Closing the by now famous phase two of the Marvel Cinematic Universe, “Ant-Man” takes Marvel’s ability to change tone and artistic direction to a whole new level. Sure, we’ve seen how good these guys are in juggling with dramatic themes, planet wide conflicts, conspiracy theories and pretty much all types of comedy, sometimes all of the above throughout the same film. But even if you’re a diehard Marvel fan, accustomed to all they have up their sleeve, you will still be taken aback by the uphill ice skating courtesy of Peyton Reed’s direction.
While Reed does a great job in integrating slow motion CGI with practical effects, keeping the rhythm and pace alert during action sequences and fights, his approach in directing changes so often, it’s hard to connect with the heart of this film, or to discover true substance behind the characters. Some movies feel content with one comic relief character, “Ant-Man” has an entire team of borderline silly blokes, to support the main act Paul Rudd (Scott Lang). Rudd is heroically hilarious in his own right, delivering many of the comedic one liners. During the rare moments of dramatic exposition, the script falls flat in the most face roll clichés you can imagine.
I was surprised by the frequent intersection with content from previous phase two films. As a fan of the MCU I am happy to see anything that has to do with cameos, references and special mentions. However it felt as if “Ant-Man” was using this method to make up for its own lack of original new narrative, or weight.
The action sequences taking place in the diminutive hero’s micro verse are a beauty to look at, yet many of the visual components and CGI elements from the “real world” have no core defining characteristics. “Ant-Man” does a great job in making fun of its own nature. While “Guardians of The Galaxy” or “Age of Ultron” threw large scale conflicts on the screen, involving numerous locations and grand battles, Scott Lang’s quest is resumed ultimately to saving his daughters life, during a final battle happening inside one room, on a tabletop worth of space.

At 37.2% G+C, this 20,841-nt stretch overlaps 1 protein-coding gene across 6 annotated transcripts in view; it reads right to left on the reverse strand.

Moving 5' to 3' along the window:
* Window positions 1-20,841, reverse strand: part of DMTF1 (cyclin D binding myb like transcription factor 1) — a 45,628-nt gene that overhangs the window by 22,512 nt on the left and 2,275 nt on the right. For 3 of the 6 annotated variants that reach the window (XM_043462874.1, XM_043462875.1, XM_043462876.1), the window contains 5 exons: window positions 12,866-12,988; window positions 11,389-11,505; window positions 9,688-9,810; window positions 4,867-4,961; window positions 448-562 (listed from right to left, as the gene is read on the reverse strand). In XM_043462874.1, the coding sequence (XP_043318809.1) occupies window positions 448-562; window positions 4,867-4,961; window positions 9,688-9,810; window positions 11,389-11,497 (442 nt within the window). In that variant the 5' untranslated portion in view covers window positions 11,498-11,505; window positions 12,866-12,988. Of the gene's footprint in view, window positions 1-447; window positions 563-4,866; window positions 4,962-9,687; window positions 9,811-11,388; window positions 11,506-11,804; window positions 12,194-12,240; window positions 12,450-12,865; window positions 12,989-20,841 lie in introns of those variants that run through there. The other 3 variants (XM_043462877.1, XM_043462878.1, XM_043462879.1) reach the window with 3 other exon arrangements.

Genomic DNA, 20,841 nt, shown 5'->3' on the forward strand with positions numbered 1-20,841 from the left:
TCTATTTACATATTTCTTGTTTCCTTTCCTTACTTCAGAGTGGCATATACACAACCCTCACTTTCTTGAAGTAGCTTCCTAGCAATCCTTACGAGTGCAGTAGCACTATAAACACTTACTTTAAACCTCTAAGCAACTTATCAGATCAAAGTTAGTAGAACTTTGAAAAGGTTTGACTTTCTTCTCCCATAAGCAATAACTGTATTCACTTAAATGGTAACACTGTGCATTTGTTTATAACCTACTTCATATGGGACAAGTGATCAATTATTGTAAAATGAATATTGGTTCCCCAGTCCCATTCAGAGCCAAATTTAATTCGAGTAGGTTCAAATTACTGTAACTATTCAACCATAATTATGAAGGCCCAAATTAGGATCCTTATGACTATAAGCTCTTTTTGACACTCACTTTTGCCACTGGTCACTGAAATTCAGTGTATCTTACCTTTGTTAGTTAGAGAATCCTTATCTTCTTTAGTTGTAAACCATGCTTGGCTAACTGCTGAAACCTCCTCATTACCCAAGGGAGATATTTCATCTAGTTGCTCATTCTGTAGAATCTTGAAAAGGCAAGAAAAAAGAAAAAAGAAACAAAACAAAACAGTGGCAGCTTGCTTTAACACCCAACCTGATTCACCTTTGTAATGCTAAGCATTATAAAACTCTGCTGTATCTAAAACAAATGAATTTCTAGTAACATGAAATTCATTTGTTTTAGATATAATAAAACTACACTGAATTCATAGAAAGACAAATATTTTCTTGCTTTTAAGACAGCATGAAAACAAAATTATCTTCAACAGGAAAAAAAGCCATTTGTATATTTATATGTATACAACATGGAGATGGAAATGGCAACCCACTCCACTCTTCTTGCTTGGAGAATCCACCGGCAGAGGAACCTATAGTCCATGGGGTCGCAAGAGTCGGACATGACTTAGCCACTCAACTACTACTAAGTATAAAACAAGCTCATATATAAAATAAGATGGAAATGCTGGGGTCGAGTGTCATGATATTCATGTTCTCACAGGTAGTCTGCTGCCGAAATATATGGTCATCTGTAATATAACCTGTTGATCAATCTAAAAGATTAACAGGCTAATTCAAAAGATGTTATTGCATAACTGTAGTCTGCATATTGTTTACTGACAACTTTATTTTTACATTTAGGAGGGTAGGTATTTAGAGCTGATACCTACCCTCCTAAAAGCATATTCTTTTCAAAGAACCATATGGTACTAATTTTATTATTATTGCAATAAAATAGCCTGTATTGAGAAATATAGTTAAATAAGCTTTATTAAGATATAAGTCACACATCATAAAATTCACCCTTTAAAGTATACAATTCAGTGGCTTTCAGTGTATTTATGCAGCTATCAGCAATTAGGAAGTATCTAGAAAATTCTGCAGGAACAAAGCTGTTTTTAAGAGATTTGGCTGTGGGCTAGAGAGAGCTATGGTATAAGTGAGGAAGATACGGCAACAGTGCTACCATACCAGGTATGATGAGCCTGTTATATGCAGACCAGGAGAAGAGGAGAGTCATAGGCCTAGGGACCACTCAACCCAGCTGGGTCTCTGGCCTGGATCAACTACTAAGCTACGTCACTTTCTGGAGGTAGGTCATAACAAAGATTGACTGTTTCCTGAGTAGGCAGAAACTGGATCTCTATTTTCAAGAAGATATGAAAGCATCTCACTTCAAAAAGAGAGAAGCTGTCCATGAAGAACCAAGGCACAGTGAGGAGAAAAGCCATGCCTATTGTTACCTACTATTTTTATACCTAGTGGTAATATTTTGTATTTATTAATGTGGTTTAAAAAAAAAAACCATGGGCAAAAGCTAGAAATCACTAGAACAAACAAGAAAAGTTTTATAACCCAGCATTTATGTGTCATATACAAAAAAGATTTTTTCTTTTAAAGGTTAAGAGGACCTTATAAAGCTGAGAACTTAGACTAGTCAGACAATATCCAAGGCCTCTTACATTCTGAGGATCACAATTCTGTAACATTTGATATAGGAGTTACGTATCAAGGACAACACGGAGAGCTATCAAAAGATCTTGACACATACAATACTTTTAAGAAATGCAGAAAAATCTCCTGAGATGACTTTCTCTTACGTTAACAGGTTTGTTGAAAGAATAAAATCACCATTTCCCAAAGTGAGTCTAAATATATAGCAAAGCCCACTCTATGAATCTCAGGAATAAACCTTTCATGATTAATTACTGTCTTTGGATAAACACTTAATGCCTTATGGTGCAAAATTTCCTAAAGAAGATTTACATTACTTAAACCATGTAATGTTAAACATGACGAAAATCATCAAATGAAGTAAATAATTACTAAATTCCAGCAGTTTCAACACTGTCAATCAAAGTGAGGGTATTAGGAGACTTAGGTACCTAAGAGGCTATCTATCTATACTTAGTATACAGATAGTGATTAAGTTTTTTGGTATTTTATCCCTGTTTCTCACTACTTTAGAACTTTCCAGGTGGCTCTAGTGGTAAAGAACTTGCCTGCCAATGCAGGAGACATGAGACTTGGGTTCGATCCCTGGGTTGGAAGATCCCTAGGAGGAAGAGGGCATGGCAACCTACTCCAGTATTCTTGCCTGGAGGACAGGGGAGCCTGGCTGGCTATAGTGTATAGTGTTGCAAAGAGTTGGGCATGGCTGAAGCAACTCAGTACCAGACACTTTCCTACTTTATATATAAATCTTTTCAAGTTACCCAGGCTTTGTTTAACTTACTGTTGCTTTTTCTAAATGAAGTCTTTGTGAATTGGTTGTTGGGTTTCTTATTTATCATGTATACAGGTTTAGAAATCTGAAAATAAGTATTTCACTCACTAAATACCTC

With a minimal script and direction, it’s hard not to feel like the MCU is tuned down by this final installment of phase two. The movie is not a disappointment in itself, but the timing for its global release affected the impact. I can’t help but feeling, that this story should have happened somewhere between “Winter Soldier” and Ultron.
Da word from F and G, is “Ant-Man” a must see?
In many ways you simply have to see it.
It fits well into the whole MCU ensemble and fulfils the mission of adding a new and unique character in the mix. The film also connects with the soon to come “Civil War” and teases Wasp through the post credit scenes.
While “Ant-Man” doesn’t offer enough substance to be viable as a standalone film and the overdose of humor simply makes it hard for the viewer to take anything seriously, it’s still an enjoyable experience as part of the MCU.